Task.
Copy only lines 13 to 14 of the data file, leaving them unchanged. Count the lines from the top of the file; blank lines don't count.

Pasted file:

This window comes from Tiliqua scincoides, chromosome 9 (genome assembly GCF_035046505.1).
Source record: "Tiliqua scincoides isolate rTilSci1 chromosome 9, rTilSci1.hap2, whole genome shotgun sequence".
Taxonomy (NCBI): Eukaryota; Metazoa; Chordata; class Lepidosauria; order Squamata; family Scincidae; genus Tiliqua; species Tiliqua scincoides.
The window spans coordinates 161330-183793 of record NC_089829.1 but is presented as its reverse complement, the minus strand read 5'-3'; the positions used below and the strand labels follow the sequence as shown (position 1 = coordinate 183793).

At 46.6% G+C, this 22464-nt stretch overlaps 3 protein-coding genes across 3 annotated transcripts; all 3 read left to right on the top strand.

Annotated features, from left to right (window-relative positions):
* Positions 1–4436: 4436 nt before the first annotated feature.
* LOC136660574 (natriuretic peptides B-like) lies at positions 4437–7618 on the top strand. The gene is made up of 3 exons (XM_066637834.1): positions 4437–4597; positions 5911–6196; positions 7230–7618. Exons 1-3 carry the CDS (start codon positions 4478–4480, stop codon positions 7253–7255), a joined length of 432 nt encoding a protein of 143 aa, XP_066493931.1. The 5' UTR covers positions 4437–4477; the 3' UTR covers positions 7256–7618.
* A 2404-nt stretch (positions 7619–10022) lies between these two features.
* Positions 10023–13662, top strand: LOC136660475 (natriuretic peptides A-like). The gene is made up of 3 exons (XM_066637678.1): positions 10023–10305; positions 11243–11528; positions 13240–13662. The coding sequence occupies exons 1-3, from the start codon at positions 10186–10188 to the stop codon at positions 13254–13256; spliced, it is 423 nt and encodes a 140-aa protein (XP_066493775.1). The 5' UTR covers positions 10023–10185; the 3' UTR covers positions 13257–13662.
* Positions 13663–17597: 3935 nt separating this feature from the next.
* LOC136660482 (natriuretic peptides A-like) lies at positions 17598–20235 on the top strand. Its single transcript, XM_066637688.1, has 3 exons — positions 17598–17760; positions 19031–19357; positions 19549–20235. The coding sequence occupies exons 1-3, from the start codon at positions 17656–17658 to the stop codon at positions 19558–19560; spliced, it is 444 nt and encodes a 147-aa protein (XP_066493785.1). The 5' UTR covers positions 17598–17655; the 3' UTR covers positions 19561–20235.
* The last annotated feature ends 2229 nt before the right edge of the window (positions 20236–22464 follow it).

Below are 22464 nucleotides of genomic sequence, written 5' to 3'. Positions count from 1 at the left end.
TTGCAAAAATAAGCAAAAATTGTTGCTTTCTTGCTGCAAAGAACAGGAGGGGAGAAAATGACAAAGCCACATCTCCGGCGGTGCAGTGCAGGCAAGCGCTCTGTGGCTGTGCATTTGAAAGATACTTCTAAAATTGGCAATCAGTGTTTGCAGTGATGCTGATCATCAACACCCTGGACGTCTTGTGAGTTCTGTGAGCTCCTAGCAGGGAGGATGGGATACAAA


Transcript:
* The last annotated feature ends 2229 nt before the right edge of the window (positions 20236–22464 follow it).

Below are 22464 nucleotides of genomic sequence, written 5' to 3'. Positions count from 1 at the left end.